On 9-11 and Sadness. And a celebration. And a bit of hope.

Today has been a weird day. Living in the UK, I haven't been bombarded with promos for 9-11 television programs, and so when I actually looked at the date, I was struck dumb.

Particularly since when getting dressed, I had put on a favorite bracelet, one gifted to me by a client and friend back when I worked in the hedge fund industry. She laughingly told us we had joined “the Tiffany club”, as all the girls on her desk were given them that year for Christmas.

That lovely lady, and all of the girls on her desk, along with almost all the people on the floor (save a few who were out that day), died on 9-11. They worked on the 92nd floor of Tower 2.

I love that bracelet. I hate that bracelet.

I still can't look at footage from that day. The first thing that strikes me is the numbness that I felt, and the surreal air that surrounded the near silent bus ride home from work, as people hopelessly dialed friends in New York.

I had started to watch a program that was running here -one of the few I was aware of- when Boo walked in. A sensitive boy, the last thing he needed to see was images of a plane blasting through a building when, despite all the flying we do, he is terrified by take-offs and landings. He knows of 9-11, despite not having being born yet; but his questions – “why would someone take over a plane” or “how did they do it” left me feeling inadequate to explain how much security has changed since then without confusing or scaring him further. I turned it off. He didn't need to see my tears.

It is a tough date for all Americans, I daresay, when referred to as 9-11.

But it is also September 11. The 11th of September. It is my cousin Kallie's birthday, so it cannot be a bad date. It is a blessed date. It was a horrible event, but I hate that we refer to it by the date. It belongs to others, too.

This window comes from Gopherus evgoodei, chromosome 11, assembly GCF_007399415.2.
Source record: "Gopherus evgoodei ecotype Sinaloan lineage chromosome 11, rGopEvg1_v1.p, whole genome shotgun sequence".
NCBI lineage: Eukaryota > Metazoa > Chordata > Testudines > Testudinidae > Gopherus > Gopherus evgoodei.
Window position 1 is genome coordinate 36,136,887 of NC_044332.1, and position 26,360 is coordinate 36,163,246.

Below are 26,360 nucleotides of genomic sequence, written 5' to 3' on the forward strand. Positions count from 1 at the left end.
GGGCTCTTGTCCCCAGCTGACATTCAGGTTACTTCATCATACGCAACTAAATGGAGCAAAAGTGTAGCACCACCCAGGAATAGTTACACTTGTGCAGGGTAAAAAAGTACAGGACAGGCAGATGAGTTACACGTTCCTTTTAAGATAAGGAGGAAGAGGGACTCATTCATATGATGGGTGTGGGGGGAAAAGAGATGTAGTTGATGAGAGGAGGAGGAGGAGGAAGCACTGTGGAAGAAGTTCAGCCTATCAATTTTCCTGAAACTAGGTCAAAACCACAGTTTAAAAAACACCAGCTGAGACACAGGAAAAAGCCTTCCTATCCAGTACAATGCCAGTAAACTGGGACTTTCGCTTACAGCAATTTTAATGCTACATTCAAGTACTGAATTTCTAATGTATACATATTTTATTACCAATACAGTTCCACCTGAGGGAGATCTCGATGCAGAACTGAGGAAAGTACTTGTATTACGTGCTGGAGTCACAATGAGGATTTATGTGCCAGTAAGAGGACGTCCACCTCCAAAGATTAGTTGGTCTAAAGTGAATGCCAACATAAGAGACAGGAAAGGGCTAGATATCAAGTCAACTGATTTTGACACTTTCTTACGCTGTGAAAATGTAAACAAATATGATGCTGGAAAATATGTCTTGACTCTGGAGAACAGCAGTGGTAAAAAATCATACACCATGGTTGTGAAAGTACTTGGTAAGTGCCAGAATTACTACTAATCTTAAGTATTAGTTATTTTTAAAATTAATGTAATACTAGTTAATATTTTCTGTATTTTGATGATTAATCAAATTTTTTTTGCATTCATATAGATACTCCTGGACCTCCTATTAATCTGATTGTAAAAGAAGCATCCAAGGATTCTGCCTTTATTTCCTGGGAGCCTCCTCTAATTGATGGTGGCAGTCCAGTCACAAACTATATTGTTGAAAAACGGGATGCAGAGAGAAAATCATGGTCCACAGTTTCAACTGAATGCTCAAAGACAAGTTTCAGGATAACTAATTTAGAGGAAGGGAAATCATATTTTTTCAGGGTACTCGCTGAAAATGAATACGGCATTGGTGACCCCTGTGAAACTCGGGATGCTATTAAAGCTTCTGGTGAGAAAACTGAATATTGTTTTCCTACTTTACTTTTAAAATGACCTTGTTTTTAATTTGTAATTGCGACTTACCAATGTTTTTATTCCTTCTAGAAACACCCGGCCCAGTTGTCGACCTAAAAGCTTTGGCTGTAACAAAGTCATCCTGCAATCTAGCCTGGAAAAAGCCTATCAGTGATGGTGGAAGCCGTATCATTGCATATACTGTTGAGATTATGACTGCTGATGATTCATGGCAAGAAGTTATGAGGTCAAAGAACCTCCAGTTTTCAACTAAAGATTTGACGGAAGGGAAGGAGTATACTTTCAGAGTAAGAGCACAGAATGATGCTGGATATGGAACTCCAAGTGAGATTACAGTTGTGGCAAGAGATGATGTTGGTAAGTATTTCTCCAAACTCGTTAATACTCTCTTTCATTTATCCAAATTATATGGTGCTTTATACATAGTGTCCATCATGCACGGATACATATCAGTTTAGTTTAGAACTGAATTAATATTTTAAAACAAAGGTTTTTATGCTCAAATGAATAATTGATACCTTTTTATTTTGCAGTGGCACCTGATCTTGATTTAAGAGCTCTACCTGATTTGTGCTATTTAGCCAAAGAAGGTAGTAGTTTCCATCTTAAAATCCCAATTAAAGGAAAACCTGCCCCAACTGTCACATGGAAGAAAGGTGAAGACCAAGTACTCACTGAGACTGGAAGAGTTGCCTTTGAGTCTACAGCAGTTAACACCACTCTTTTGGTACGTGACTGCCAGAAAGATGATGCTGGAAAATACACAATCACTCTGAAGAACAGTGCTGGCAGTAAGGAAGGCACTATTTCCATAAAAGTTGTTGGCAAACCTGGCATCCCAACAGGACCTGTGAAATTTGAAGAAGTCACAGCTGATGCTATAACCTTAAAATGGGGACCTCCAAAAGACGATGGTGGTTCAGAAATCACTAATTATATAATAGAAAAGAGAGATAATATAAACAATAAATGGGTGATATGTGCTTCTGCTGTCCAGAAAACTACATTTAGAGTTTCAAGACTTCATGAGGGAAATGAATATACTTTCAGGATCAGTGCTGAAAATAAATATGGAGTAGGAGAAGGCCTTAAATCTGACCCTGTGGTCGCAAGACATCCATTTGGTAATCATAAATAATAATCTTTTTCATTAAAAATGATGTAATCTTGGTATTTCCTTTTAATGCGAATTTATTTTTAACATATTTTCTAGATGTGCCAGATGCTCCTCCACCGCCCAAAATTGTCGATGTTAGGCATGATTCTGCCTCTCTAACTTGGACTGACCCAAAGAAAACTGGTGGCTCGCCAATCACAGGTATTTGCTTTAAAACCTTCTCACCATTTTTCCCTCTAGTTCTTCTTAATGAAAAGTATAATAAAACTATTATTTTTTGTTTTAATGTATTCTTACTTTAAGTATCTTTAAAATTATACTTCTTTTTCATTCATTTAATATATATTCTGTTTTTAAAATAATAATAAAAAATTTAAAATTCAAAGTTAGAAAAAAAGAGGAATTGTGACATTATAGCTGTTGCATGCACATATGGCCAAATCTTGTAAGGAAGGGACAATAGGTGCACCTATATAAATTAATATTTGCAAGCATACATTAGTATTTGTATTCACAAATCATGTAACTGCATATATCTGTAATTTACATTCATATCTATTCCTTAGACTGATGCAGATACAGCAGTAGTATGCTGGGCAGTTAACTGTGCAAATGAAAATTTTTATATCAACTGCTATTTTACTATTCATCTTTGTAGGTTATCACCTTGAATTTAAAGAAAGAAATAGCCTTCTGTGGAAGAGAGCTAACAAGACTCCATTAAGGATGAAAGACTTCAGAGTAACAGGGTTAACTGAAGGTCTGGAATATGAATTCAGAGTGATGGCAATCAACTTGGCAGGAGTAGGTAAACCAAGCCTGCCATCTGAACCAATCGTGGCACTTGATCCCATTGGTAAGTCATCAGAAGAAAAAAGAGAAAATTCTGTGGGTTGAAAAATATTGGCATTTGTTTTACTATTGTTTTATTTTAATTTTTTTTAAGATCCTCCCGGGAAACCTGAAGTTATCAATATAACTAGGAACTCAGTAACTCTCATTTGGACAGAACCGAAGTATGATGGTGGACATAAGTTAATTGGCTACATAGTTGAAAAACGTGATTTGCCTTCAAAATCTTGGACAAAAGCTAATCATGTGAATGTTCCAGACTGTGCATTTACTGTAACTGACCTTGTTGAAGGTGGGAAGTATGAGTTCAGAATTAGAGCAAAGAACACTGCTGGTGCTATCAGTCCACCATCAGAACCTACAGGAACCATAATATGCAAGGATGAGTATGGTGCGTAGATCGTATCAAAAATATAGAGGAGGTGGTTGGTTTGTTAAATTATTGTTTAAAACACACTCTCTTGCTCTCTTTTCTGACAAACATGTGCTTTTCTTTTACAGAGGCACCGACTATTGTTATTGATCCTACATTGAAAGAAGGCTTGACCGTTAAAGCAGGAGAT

* * * * *

Surreally, my day also ended with a celebration. Our little town is home to Josie Pearson, who not only won a gold medal in the discus at the Paralympics last week in London, but she broke three consecutive world records in the process – and in a sport she had taken up 18 months ago, no less. Her story is one of inspiration (and not just because I can barely find the inspiration to exercise on a kind-of daily basis….).

Photo by Teresa Ratcliffe, because I left the house without a camera. First time. Ever.

Smiling, blond and lovely, she was a beacon of hope to me on an otherwise sad and dreary day. Looking at her, you have to believe that anything is possible with perseverance and hope.

* * * * *

Oh, and someone was smiling down on me….Poor Pea had had a dreadful day at school – one little boy had twisted her wrist, and then she had accidentally been bonked in the eye by another friend playing with some kind of toy – she was hard to understand through her tears, such as they were. We arrived late to the hotel where they were hosting Josie's welcome home event because I had to drop Boo at football practice, and it was so crowded, we couldn't even get to the doorway of the hall, let alone to a spot where we could even see or hear.

This was the last straw for Pea on a crappy day, as she desperately wanted to see Josie, who has been to the school to speak. My arms were aching from trying to lift her over the crowds of people, and her voice was starting to grate on my already fragile nerves “I can't SEEEEEEE” when she said “I wanna go home”.

As we left the Swan Hotel, we passed the BBC truck that was providing the technical “stuff” for the reporter inside. Pea had spotted Josie on one of his screens and squealed, and he invited us to watch along from the van.

Pea. Was. Chuffed.

It was a pretty sweet ending to a poignant day, that smile.

 

Comments

  1. a sad beginning but a much better ending.

  2. I’m so pleased your day ended with that smile. It’s a terrible date for so many, but you’re right – that date does belong to others too. There are never any words that feel right when talking about it, so I’m not going to try. Just to say that I came here, read your beautiful words and smiled at the last gorgeous photograph. x

    • Thanks so much. To be honest, the day is a struggle, blogwise – to not say something feels insensitive, but I am getting to the point where I don’t like to talk about it. I havent forgotten. I just don’t want to remember that feeling any more.

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